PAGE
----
As well as the service offering, a key part of Lynch Sales’ success is also its people, as Gareth told us: “The quality of our people is the difference. We need to look after our clients and make sure we retain their loyalty. We have some great coordinators who can get integrated very quickly and work well with customers to achieve this. We are able to get into a store and make suggestions in an objective way as a visitor – it’s always easier to offer advice when you see something for the first time, whereas a customer may not see it because they are there every day. Equally, however, we have had some great feedback from retailers who feel their coordinator is part of their team.”

The international arena has been on everybody’s minds of late, with the impact of Brexit and the US presidential election, but how do the markets compare from the point of view of a company operating in the UK, America and Canada, amongst other countries? Gareth offered us an insight: “We have been in the UK for a long time now, and when we started out we modeled closely on what has been done in the US. 

“I have to say that today, there is really not too much difference in the way the different countries in which we operate do business. Perhaps people might turn up a little bit later to sales in some of the other countries, but that aside, it is broadly similar. In fact, where we generate £100 per head in the UK, in the US we generate $100.” 

When it comes to new developments, Lynch has just released a ‘Sale in a box’ concept, which is ideal for smaller stores that may be unable to sustain a traditional event. The scaled down version of their copyrighted Sales Events, includes everything a retailer needs to have a successful Lynch Sale, minus the on-site management team, and at a reduced cost to the retailers.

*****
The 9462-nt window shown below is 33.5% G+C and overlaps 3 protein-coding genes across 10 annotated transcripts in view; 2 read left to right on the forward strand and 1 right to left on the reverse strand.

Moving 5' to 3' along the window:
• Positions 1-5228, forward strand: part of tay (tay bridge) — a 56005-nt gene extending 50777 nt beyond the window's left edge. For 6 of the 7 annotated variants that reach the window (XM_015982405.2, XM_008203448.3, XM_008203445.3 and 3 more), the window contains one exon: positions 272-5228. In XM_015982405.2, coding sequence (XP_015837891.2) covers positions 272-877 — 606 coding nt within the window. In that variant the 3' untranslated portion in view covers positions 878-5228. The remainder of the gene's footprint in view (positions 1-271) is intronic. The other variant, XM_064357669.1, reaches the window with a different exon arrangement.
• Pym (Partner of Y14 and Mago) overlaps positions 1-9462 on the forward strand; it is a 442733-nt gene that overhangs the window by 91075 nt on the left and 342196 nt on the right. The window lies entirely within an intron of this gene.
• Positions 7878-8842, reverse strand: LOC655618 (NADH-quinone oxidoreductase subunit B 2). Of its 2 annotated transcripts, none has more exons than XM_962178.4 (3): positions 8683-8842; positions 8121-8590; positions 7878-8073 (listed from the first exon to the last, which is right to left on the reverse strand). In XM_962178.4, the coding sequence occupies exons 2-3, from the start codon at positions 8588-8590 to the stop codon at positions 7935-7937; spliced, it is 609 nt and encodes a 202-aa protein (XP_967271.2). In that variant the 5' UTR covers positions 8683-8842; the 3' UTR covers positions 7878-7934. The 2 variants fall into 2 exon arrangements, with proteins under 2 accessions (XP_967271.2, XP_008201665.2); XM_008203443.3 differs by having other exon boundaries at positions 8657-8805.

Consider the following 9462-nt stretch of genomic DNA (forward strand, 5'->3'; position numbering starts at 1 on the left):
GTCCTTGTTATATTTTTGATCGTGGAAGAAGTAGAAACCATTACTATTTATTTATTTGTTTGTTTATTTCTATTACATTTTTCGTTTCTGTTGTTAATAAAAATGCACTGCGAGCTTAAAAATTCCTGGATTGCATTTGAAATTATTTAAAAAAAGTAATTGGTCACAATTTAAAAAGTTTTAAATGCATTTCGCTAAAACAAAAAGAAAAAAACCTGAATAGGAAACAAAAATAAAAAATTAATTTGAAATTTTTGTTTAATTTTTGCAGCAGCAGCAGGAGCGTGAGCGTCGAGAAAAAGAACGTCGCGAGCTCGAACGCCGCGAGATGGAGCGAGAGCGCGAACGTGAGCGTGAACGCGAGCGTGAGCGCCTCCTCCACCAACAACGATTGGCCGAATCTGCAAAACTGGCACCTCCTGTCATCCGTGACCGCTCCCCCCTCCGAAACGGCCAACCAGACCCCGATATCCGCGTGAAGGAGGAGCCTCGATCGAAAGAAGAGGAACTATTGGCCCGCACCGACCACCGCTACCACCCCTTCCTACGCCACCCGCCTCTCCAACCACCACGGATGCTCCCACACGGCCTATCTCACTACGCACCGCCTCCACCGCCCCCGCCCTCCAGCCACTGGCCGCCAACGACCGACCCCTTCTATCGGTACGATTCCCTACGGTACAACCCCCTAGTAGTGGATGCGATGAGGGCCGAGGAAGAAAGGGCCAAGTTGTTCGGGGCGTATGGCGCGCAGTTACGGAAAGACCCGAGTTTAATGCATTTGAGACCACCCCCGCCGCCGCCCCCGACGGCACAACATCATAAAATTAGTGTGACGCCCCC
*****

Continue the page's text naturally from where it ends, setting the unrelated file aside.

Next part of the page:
With a wealth of big name retail customers, and a website adorned with endorsements, it’s easy to see that the Lynch Sales Company has provided essential help to clients in the last 100 years. If you would like to join their ranks, visit the company website or call 07974 209761 for a confidential no obligation consultation.


Top tips for retailers

• Change your offering regularly: Look at one of the most successful retailers, Zara. They are constantly changing what they offer. If you keep things exactly the same throughout an entire sales period, there is less incentive for people to come back. 

• Have a marketing plan: This can be fluid, depending on market developments, but know which products you will be promoting, when you will be promoting them, and which channels you will be using to do so. 

• Change your windows frequently: Show customers and prospects the breadth of your offering by alternating your window displays. When they see something new, they want to know more. 

• Merchandising is important: Keep adjacencies impactful for a better opportunity to upsell.

• Always offer value: You can’t kid your customers. It is better to sell something at a genuinely good price than to delude them with an ‘up to 70% off’ sticker. Once trust is lost it is very difficult to get it back. If trust is retained, however, there is no reason that, just because you have sold someone a sofa, you can’t sell them a bed later on. It’s all about the trust factor.